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> Re-examining some of the recent discussion it seems to me that some of the
> pleas for fully open XML in office suites is simply thinly veiled special
> pleading for the XML geek lobby. Making a fully open XML in an office suite
> empowers not the user but the XML geek. So, in effect, the plea for fully
> open XML is, in some respects at least, a selfish request. One might even
> suggest that it would increase the power and revenue earning potential of XML
> geeks (at the expense of the office suite vendors). Moving power or data
> ownership from proprietary vendors to our own XML geekdom may be less
> altruistic than it at first appears.
Empowering the geek *does* empower the user. Why do ordinary (i.e.
non-software) businesses encourage aftermarkets? Why don't car manufacturers
weld the hood shut, and when the car doesn't work right, tell you to
wait for next year's model?
> For those who doubt the above point, I suggest they go and canvas views of
> users of office products in local businesses. How many actually want XML? How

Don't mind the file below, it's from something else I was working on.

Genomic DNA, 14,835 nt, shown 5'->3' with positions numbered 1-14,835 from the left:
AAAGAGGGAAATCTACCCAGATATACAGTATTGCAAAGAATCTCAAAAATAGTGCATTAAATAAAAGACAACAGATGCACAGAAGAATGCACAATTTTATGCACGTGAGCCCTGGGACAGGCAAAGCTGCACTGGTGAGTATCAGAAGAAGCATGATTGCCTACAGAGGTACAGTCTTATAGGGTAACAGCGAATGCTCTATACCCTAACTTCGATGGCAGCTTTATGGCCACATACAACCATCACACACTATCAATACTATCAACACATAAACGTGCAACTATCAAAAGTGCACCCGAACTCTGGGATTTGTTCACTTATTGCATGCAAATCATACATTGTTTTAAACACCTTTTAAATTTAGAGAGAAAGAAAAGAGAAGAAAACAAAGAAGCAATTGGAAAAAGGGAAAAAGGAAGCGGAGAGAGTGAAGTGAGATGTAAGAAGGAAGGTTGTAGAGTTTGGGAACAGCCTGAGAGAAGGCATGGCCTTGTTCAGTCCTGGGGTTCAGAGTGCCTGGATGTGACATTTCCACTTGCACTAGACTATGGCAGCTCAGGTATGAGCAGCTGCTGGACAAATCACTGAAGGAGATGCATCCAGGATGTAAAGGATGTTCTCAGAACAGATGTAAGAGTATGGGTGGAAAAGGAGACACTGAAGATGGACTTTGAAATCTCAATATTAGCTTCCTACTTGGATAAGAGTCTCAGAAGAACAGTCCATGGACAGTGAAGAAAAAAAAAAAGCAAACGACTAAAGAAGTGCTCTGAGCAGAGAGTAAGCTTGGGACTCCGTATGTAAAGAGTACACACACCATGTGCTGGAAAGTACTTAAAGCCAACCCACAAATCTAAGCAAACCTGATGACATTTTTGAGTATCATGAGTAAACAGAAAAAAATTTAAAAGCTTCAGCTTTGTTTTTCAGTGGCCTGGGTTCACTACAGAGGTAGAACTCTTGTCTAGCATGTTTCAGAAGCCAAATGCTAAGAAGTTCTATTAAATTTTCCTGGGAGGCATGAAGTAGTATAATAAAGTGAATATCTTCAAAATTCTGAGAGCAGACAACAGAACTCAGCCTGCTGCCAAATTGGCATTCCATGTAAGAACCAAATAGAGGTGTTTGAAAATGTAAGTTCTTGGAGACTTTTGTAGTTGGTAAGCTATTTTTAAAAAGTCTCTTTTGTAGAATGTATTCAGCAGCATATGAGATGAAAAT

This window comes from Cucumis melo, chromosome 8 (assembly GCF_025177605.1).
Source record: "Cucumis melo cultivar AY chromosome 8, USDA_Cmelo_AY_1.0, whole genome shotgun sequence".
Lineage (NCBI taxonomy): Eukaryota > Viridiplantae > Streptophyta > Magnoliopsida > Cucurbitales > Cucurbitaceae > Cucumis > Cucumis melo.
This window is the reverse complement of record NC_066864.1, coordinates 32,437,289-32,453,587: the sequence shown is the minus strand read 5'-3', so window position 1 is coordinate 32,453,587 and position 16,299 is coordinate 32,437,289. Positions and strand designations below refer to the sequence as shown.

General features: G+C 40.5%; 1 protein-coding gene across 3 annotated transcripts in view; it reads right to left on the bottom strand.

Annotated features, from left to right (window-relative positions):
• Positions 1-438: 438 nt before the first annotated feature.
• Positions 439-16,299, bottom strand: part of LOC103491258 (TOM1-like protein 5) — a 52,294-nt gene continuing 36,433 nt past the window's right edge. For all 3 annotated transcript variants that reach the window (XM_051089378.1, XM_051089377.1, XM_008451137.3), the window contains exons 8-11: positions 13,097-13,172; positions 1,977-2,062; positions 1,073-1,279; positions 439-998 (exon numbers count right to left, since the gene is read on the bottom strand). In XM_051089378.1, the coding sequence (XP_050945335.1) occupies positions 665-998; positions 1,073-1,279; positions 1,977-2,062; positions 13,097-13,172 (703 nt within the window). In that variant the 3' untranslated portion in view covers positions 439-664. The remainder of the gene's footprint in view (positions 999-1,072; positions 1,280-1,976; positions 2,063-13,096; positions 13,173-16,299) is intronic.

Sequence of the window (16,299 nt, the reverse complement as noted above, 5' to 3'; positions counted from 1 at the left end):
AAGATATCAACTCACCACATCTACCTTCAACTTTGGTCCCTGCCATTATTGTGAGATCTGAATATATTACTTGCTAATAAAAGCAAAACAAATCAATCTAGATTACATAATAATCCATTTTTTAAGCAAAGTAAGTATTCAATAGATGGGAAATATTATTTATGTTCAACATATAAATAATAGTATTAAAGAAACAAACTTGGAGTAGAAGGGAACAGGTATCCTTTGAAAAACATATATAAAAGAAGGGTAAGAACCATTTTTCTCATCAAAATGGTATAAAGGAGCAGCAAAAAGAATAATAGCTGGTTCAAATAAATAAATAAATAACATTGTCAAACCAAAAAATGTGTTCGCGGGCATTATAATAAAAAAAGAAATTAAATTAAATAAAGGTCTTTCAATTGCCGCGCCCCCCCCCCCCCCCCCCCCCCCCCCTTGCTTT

> many would know what to do with it if they are given XML on a plate?
Few if any. But if you tell them, "Look, if you use Office 11 Pro, then
you can buy, beg, or borrow products W, X, Y, and Z which will allow
nifty things alpha, beta, and gamma to be done with your legacy data,"
then the proposition becomes a lot more compelling.
Open data is like open source. The business proposition (from the user's
standpoint) for open source is not that they get to tinker with the code
themselves. It's that they are free to hire third parties, who have no
axe to grind, to make such improvements. Similarly, if your data is
trapped in Word, you can only do with it what Microsoft currently lets
you do, and if you want more, you have no choice except to plead wiht
Microsoft to do it (or to pay prices way over the market for a custom-built
solution, *if* they are even willing to do that -- I don't know). I'm
not singling out MS here in particular.
> So where does XML belong in an office suite?
> As a first attempt at an answer, I would suggest "Well hidden from the
> ordinary user".
Sure. But not well-hidden from the user's well-paid consultants.
Otherwise they are not consultants but voodoo priests. (No offense.)
"May the hair on your toes never fall out!" John Cowan
--Thorin Oakenshield (to Bilbo) email@example.com